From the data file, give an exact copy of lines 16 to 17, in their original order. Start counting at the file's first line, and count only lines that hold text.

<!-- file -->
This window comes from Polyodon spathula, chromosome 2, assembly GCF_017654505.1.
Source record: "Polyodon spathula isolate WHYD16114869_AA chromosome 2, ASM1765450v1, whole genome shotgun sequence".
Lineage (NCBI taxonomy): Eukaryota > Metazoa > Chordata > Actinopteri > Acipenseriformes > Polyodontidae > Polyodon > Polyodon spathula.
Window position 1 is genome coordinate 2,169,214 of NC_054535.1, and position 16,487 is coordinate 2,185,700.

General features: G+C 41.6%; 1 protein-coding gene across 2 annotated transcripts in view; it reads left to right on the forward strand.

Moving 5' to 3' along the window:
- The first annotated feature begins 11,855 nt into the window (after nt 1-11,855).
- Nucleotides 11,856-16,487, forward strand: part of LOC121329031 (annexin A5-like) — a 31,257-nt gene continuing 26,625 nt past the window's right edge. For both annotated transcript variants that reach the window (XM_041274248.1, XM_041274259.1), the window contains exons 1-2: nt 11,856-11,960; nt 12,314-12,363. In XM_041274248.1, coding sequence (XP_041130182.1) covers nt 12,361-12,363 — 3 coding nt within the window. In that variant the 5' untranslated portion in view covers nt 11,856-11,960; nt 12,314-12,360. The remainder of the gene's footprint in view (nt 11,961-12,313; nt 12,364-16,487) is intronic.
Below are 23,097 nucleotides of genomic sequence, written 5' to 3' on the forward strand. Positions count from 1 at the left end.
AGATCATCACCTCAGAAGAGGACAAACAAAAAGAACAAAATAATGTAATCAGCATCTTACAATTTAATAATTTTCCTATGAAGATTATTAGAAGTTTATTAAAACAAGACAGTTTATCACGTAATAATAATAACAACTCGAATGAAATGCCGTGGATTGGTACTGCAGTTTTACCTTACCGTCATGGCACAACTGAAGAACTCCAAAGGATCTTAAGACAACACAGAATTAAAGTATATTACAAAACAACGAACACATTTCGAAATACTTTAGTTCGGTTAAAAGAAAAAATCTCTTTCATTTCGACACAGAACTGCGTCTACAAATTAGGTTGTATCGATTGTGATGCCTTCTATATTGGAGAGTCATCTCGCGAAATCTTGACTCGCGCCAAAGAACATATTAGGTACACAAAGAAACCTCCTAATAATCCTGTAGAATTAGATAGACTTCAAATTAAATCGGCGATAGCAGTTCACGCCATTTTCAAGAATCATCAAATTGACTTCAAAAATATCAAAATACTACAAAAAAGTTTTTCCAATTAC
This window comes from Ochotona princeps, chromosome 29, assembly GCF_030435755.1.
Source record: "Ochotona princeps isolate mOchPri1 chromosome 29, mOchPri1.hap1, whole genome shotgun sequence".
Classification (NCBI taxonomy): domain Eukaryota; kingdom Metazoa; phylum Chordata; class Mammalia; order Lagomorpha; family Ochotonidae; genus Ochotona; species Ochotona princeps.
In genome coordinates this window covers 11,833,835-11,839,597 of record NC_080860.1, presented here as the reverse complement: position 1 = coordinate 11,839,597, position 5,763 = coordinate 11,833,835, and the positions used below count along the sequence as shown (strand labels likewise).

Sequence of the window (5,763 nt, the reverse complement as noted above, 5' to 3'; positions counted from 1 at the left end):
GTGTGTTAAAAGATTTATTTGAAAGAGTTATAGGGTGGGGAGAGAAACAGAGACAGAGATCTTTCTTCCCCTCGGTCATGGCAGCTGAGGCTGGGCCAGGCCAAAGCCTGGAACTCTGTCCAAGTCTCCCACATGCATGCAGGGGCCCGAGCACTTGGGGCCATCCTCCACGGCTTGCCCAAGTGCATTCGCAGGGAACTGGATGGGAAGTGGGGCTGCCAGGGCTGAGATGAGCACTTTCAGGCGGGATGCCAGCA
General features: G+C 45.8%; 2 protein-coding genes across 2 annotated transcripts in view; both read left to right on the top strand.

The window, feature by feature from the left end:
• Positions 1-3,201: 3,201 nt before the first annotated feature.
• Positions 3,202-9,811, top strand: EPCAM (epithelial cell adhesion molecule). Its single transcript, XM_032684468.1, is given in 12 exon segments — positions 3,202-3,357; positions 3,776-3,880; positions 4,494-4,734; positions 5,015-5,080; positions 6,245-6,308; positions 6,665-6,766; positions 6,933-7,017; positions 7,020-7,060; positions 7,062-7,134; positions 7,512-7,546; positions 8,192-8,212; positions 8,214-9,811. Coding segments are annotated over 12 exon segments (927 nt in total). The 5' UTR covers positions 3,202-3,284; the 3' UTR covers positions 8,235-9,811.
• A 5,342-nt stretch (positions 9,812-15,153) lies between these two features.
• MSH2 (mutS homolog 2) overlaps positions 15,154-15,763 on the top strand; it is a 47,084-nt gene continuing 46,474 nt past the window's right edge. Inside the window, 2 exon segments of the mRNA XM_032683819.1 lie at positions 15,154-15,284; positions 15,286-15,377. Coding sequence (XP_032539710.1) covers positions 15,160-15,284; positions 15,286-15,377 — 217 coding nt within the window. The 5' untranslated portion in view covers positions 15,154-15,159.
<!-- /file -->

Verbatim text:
GTGTGTTAAAAGATTTATTTGAAAGAGTTATAGGGTGGGGAGAGAAACAGAGACAGAGATCTTTCTTCCCCTCGGTCATGGCAGCTGAGGCTGGGCCAGGCCAAAGCCTGGAACTCTGTCCAAGTCTCCCACATGCATGCAGGGGCCCGAGCACTTGGGGCCATCCTCCACGGCTTGCCCAAGTGCATTCGCAGGGAACTGGATGGGAAGTGGGGCTGCCAGGGCTGAGATGAGCACTTTCAGGCGGGATGCCAGCA
General features: G+C 45.8%; 2 protein-coding genes across 2 annotated transcripts in view; both read left to right on the top strand.